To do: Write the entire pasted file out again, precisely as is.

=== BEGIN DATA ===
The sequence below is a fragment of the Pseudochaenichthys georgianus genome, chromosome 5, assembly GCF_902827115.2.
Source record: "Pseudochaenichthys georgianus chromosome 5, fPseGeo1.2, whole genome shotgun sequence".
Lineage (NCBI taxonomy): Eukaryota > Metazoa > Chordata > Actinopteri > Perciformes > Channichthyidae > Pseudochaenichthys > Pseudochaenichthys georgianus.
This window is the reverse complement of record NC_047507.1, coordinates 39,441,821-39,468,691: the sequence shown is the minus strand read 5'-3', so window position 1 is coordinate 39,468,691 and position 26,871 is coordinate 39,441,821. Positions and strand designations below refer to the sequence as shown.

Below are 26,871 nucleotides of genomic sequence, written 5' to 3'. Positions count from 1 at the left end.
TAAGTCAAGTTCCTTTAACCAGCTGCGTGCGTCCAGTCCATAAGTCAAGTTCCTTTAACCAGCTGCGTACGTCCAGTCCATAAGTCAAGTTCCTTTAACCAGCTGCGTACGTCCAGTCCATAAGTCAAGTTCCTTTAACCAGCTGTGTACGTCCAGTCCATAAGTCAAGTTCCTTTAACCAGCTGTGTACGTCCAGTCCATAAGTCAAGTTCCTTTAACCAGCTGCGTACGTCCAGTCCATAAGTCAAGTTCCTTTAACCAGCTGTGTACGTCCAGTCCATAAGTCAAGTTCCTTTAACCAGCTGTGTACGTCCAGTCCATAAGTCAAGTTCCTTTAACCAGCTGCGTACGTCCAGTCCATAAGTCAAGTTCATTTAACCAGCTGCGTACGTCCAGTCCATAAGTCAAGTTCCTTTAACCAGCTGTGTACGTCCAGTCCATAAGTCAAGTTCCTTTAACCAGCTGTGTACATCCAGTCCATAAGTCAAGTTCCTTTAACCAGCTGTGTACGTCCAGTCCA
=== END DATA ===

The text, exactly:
The sequence below is a fragment of the Pseudochaenichthys georgianus genome, chromosome 5, assembly GCF_902827115.2.
Source record: "Pseudochaenichthys georgianus chromosome 5, fPseGeo1.2, whole genome shotgun sequence".
Lineage (NCBI taxonomy): Eukaryota > Metazoa > Chordata > Actinopteri > Perciformes > Channichthyidae > Pseudochaenichthys > Pseudochaenichthys georgianus.
This window is the reverse complement of record NC_047507.1, coordinates 39,441,821-39,468,691: the sequence shown is the minus strand read 5'-3', so window position 1 is coordinate 39,468,691 and position 26,871 is coordinate 39,441,821. Positions and strand designations below refer to the sequence as shown.

Below are 26,871 nucleotides of genomic sequence, written 5' to 3'. Positions count from 1 at the left end.
TAAGTCAAGTTCCTTTAACCAGCTGCGTGCGTCCAGTCCATAAGTCAAGTTCCTTTAACCAGCTGCGTACGTCCAGTCCATAAGTCAAGTTCCTTTAACCAGCTGCGTACGTCCAGTCCATAAGTCAAGTTCCTTTAACCAGCTGTGTACGTCCAGTCCATAAGTCAAGTTCCTTTAACCAGCTGTGTACGTCCAGTCCATAAGTCAAGTTCCTTTAACCAGCTGCGTACGTCCAGTCCATAAGTCAAGTTCCTTTAACCAGCTGTGTACGTCCAGTCCATAAGTCAAGTTCCTTTAACCAGCTGTGTACGTCCAGTCCATAAGTCAAGTTCCTTTAACCAGCTGCGTACGTCCAGTCCATAAGTCAAGTTCATTTAACCAGCTGCGTACGTCCAGTCCATAAGTCAAGTTCCTTTAACCAGCTGTGTACGTCCAGTCCATAAGTCAAGTTCCTTTAACCAGCTGTGTACATCCAGTCCATAAGTCAAGTTCCTTTAACCAGCTGTGTACGTCCAGTCCA